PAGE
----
Major League Soccer commissioner Don Garber addressed a wide range of topics in his annual State of the League address Tuesday afternoon.
You can watch the entirety of the event in the video player above. There are a few key points that I'd like to highlight, mainly from the question-and-answer session that followed Garber's formal remarks.
Before my turn came in the Q&A session, Garber briefly raised the subject on his own. This was part of a response to a question from the San Francisco Chronicle's Alan Black on how to generally grow the game:
One of the things that I get a lot when people ask us about the schedule is, "Why can they play in the middle of the winter in Russia, or they can play at zero degrees Celsius [32 Fahrenheit] in England, or play in Germany in February? They can do it - why can't you do it?
The average temperature in Kansas City will be somewhere around 15 degrees [Fahrenheit] on Saturday. I think we'll have a sold-out, just an exciting crowd, and it will be terrific.
We need to be able to have teams that are so relevant, so important that they'll be able to deliver that 12 months a year, and frankly we'll be able to have a calendar that will be able to align with the rest of the world.
Later in the Q&A, Garber brought up scheduling again when asked by the Oregonian's Jamie Goldberg about the league's negotiations for new television deals, which are currently ongoing.
"We've got to find a way to find a partner that gives us the right schedule," Garber said as part of his answer.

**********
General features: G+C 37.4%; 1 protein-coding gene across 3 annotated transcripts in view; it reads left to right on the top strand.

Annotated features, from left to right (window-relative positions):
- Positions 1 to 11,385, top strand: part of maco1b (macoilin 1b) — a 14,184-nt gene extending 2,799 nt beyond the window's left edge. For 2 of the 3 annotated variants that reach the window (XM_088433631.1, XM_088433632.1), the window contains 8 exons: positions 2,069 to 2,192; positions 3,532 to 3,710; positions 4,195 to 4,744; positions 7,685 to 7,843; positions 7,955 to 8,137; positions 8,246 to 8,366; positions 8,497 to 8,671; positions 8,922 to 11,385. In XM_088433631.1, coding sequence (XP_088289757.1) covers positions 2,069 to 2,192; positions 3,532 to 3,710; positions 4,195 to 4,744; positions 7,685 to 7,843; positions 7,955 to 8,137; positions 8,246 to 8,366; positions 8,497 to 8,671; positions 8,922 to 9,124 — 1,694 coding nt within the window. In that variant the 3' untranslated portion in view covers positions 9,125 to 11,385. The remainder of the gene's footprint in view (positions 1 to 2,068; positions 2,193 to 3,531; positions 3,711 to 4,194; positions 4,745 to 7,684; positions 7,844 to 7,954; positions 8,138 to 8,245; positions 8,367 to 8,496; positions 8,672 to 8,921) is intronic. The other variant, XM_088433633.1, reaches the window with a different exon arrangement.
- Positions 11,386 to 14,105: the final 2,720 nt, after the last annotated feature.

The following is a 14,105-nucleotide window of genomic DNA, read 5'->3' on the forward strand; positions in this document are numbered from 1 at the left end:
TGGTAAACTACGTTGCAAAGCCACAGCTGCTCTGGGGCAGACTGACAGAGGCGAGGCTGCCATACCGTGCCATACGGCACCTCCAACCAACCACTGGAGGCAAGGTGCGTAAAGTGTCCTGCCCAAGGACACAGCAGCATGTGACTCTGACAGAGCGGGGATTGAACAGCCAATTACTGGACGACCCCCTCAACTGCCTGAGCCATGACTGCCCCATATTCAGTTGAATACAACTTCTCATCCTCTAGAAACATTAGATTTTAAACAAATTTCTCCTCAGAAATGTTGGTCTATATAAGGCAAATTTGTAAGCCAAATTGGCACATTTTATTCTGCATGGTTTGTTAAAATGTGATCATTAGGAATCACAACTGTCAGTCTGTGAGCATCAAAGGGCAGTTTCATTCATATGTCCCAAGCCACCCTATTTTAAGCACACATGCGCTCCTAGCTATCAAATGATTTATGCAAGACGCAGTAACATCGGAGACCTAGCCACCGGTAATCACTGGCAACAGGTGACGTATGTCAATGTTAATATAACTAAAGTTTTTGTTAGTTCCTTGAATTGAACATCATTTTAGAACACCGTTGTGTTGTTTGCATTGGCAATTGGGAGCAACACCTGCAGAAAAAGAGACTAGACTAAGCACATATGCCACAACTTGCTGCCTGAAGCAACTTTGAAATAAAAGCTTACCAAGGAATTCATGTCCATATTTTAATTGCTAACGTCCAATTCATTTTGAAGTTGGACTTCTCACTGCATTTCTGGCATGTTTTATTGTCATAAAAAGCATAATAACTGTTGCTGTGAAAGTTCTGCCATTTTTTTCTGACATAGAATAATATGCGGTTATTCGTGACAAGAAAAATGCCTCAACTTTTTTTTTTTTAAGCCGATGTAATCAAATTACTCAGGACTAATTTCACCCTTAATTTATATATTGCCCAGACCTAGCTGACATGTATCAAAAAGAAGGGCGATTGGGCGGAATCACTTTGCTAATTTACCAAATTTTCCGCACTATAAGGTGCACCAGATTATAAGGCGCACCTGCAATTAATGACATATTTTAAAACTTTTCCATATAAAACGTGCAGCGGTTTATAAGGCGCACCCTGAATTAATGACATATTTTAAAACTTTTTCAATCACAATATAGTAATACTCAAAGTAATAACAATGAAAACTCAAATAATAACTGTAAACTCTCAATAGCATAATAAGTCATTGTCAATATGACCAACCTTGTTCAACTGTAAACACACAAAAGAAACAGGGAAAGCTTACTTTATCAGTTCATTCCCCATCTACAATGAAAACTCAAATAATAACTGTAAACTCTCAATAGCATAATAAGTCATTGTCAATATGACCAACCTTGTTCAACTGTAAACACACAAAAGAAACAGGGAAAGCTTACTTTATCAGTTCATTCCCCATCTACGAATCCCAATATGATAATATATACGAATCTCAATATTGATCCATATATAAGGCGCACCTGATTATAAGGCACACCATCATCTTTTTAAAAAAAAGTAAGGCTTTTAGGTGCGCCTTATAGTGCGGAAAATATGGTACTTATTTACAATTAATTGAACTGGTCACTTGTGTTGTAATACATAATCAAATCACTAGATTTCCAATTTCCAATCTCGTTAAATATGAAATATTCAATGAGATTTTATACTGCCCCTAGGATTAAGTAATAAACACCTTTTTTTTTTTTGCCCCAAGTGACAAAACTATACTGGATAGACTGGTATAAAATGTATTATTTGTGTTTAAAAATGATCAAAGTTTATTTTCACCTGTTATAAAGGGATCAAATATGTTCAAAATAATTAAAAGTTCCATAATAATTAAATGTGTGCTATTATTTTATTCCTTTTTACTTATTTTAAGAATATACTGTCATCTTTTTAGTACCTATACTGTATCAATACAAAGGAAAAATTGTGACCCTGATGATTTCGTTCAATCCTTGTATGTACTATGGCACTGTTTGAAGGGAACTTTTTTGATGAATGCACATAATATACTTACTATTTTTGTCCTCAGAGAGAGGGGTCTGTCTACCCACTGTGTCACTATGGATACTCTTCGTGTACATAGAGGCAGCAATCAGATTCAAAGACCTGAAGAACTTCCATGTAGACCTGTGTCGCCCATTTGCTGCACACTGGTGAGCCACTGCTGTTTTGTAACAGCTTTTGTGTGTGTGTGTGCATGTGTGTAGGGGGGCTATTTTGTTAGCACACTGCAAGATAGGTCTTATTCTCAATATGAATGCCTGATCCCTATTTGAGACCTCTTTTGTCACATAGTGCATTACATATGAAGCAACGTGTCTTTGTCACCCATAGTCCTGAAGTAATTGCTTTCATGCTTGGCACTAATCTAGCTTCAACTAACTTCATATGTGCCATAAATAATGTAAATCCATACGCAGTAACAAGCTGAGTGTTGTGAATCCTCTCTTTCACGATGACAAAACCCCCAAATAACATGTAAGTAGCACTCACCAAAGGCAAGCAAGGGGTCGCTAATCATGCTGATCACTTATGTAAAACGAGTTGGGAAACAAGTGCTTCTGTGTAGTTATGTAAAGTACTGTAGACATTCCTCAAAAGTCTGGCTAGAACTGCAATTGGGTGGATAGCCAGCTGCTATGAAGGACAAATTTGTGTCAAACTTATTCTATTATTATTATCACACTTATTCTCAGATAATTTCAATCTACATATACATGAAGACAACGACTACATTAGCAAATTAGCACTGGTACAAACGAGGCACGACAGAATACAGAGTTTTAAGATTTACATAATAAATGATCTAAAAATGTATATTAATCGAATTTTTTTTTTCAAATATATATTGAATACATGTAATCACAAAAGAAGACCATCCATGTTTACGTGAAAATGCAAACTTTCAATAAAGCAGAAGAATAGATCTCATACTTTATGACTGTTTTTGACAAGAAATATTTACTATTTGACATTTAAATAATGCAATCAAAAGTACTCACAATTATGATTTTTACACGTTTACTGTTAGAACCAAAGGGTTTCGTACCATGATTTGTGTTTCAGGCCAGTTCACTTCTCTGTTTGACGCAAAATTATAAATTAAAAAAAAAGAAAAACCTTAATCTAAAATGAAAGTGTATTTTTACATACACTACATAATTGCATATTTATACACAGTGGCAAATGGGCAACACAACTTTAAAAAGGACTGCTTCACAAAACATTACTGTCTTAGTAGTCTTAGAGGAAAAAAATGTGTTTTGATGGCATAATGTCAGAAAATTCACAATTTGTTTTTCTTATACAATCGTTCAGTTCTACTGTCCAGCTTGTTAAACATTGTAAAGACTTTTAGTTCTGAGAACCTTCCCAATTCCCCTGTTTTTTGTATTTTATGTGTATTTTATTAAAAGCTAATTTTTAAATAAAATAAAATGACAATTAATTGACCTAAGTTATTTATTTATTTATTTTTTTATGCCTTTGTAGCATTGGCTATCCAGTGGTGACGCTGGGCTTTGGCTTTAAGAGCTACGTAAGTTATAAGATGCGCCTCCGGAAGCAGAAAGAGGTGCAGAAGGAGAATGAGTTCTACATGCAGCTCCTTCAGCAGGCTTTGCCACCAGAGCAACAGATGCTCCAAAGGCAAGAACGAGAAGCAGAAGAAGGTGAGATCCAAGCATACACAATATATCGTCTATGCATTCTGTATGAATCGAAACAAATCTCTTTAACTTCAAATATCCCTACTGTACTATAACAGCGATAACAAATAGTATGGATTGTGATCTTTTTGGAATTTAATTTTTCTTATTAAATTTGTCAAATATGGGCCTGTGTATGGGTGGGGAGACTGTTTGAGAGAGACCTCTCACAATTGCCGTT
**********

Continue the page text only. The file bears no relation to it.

That was, as I've written before, a bit of a loaded statement. It was sure to be noticed by all the right people.
So I took all of that in, and ended up waiting until the very last question of the event for my turn. I asked Garber what he could tell us about those aforementioned reports. I also asked what opinions he has heard from MLS' television partners - both its current broadcasters and networks interested in the league. And finally, I wanted to know Garber's personal view on the subject.
This was Garber's answer to me:
Well, I'm not going to talk about any negotiations with our potential broadcasters. So while I'm sure it would be intriguing to know that, those are discussions that are ongoing, Jonathan, so I'm going to have to take at least one portion of that and give you a big no comment.
I will say that as a league, we have in the past looked - and continue to look - at a potential calendar shift. And we went through a fairly comprehensive process this year, looking at whether or not we could manage a schedule change.
And I just want to put in perspective - it requires us to move the schedule so that it would start somewhere around February, and then it could conceivably end some time at the end of May. We would have to take a break during the time when everybody takes a break, start up again some time in July, then play July, August, September, October, November and December.
[At the] end of December, [we'd] have a break from the end of December to probably some time at the end of February to early March - from 10 to 12 weeks. Therein lies the problem. It's not just about if we are going to play three more games in cold-weather markets at an earlier time of the year. It's about what we do with an extended break.